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I love the idea of a low SCx, low center of gravity car like the Ioniq. But guys, we are in the minority. In France the Kia Niro far outsells the Hyundai Ioniq. So of course Hyundai-Kia wants to put more small electrified SUVs on the market: they know firsthand it works.
 

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They are dedicated followers of fashion, more like. The platform compromises inherent in 100% of operation do not compensate for the 1% of the time when an SUV might be `superior.` There is an impression of safety that is not borne out by crash testing; handling is compromised; aerodynamics are necessarily inferior; braking is affected, comfort is less in anything other than slow speed in straight line due to excessive body roll and weight transfer.
And lets be honest, most SUV's have the offroad capability of a blancmange, so their price compromise kills even more of the so-called `performance`.

Mummys love them because they keep Little Jimmy safe on the school run - a total false assessment any reasoned amount of research will confirm: Larger, heavy vehicle hits equally large, heavy vehicle the impact forces are still greater - basic physics. Large, top-heavy vehicle is more likely to roll, more likely to suffer secondary impact from being underrun, more likely to have the accident in the first place as it can't stop or manoeuvre as quick. Primary and Secondary safety both compromised. But that has nothing to do with the pattern of sale, or public demand, which is based on perception, not fact...

If cars were made smaller and lighter, forces are commensurately less and protection is easier to provide with fewer compromises for the driving experience. Lighter cars stop faster. The only positive `safety` aspect of an SUV is that it gives clear indication the person driving it is stupid and should be given a wide berth. Exactly the same as it used to be for Volvo drivers before they stopped building tanks.

Oh, and as for the comment previously about getting in and out - self-elevating seats? Works in old folks homes...
 

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Back to subject - I'm interested to see what MPG Kona will get, if there is a hybrid version which I doubt there won't be.
Surely worse than Ioniq, question is - how much worse?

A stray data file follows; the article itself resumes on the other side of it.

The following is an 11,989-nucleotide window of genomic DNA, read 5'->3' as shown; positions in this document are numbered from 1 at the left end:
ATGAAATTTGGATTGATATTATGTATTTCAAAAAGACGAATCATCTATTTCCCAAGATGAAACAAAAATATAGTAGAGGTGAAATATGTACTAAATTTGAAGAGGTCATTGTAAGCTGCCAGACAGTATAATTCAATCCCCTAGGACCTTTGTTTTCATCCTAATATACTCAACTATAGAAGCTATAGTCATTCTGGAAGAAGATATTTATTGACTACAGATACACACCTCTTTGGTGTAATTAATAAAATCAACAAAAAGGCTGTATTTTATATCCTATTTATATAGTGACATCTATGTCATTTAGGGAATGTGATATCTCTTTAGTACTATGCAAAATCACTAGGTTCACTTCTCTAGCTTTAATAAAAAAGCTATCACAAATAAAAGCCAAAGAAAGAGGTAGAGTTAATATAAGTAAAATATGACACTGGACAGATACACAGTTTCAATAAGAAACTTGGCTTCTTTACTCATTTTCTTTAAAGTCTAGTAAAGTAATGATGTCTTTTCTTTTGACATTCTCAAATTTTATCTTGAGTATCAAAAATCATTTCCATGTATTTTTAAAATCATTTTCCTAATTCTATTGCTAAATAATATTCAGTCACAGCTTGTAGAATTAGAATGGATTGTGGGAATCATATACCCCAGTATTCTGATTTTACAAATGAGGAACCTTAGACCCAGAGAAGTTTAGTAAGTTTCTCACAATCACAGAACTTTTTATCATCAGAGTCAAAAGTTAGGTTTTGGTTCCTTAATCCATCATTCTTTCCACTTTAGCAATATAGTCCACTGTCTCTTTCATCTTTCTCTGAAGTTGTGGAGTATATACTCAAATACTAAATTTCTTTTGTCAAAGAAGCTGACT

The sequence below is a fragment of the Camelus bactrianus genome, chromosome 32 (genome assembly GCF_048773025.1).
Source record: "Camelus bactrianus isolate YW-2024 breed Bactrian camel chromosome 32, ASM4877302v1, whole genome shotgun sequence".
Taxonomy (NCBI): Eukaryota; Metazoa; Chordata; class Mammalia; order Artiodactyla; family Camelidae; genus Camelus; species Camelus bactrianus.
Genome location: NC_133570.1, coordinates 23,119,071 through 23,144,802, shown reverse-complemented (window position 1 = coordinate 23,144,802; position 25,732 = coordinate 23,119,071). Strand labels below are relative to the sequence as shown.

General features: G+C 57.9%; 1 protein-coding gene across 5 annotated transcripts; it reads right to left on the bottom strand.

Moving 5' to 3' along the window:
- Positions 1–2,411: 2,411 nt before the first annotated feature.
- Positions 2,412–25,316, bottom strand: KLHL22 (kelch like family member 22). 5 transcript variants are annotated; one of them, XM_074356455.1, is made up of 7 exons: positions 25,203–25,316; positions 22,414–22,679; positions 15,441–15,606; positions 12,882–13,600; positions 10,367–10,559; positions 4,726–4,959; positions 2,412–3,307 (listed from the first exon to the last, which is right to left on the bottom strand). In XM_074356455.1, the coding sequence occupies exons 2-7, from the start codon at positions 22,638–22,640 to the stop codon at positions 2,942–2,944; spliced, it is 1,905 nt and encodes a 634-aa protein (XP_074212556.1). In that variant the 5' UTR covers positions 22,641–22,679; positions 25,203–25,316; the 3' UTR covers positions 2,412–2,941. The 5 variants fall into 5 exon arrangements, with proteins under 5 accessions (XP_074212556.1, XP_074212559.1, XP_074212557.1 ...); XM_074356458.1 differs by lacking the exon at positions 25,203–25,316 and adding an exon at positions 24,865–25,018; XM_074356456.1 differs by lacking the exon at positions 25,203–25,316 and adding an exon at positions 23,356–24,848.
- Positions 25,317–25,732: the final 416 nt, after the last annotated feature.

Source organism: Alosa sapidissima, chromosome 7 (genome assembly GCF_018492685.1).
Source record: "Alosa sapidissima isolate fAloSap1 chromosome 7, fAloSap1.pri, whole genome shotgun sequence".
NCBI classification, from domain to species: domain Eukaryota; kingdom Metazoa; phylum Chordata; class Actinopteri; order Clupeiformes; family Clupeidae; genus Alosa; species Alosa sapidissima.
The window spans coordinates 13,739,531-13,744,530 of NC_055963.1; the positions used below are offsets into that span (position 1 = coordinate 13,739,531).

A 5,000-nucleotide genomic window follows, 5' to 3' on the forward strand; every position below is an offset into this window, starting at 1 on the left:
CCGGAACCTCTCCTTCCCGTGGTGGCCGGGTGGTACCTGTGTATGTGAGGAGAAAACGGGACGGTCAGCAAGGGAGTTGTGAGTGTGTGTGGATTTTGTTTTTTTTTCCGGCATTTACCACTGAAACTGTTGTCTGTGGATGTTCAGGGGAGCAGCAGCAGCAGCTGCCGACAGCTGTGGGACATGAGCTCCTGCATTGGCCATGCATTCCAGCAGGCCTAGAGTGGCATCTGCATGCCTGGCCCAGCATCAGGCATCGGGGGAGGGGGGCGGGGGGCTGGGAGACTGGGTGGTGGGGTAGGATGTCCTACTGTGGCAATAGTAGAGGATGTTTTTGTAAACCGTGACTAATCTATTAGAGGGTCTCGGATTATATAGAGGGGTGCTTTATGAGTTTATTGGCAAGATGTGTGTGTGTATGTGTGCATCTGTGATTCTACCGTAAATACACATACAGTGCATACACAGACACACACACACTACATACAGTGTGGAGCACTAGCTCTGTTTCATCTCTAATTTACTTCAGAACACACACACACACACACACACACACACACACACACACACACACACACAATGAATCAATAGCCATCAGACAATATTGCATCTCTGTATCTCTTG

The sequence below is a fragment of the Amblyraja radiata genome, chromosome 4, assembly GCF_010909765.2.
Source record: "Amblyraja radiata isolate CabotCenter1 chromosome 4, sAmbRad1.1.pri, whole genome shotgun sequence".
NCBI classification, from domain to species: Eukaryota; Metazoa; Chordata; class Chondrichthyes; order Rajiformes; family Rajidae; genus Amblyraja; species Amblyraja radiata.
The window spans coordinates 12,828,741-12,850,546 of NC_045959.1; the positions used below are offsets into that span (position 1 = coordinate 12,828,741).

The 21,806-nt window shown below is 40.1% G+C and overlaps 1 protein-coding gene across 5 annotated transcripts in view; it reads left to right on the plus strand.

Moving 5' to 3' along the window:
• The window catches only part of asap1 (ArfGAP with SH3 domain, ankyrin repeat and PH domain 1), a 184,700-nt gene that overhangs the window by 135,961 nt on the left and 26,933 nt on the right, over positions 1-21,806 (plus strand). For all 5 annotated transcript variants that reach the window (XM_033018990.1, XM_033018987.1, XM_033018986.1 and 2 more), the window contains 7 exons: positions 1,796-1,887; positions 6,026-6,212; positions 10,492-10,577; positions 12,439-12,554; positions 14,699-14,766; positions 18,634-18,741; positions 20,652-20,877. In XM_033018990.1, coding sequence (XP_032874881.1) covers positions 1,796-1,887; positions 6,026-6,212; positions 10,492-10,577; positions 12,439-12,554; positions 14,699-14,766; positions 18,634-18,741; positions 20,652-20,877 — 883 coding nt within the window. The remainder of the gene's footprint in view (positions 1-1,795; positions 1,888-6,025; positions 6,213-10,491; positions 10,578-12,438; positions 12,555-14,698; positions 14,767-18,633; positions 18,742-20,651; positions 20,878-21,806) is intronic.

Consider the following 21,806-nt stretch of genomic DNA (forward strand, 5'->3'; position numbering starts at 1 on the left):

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Back to subject - I'm interested to see what MPG Kona will get, if there is a hybrid version which I doubt there won't be.
Surely worse than Ioniq, question is - how much worse?
You can have an idea with the Kia Niro. The Kia Niro and Ioniq Hybrid have the exact same powertrain. If there is a hybrid version of the Kona, it should be something like a Kia Niro with a Hyundai badge.

Ioniq Hybrid vs. Niro

SCx 0,52 vs. 0,68
Rim Ø (inches) 15-17 vs. 16-18
Weight (kg) 1445 vs. 1500
MPG UK
(Fuelly average) 63 vs. 58

The weight is not that different. It's the SCx and wheel size that account for the MPG difference.
 

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You can have an idea with the Kia Niro. The Kia Niro and Ioniq Hybrid have the exact same powertrain. If there is a hybrid version of the Kona, it should be something like a Kia Niro with a Hyundai badge.

Ioniq Hybrid vs. Niro

SCx 0,52 vs. 0,68
Rim Ø (inches) 15-17 vs. 16-18
Weight (kg) 1445 vs. 1500
MPG UK
(Fuelly average) 63 vs. 58

The weight is not that different. It's the SCx and wheel size that account for the MPG difference.
and the Niro has the aero of a brick :) :) cd 0.28 as opposed to cd 0.24 for the Ioniq
 

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Sorry I realize I forgot to translate "SCx" into English. "SCx" is French for CdA, i.e. drag area. So it includes the Cd, which is only one factor. Even if the drag coefficient (Cd) of the Ioniq and Niro/Kona were the same, an SUV has a larger frontal area (A) than a hatchback, so the Ioniq would still have a lower drag area.

The Ioniq has a drag coefficient of 0.23 and a frontal area of 2.26 m2.

The Niro has a drag coefficient of 0.28 and a frontal area of 2.43 m2.

Hence the drag area (CdA) of 0.52 m2 for the Ioniq vs. 0.68 m2 for the Niro.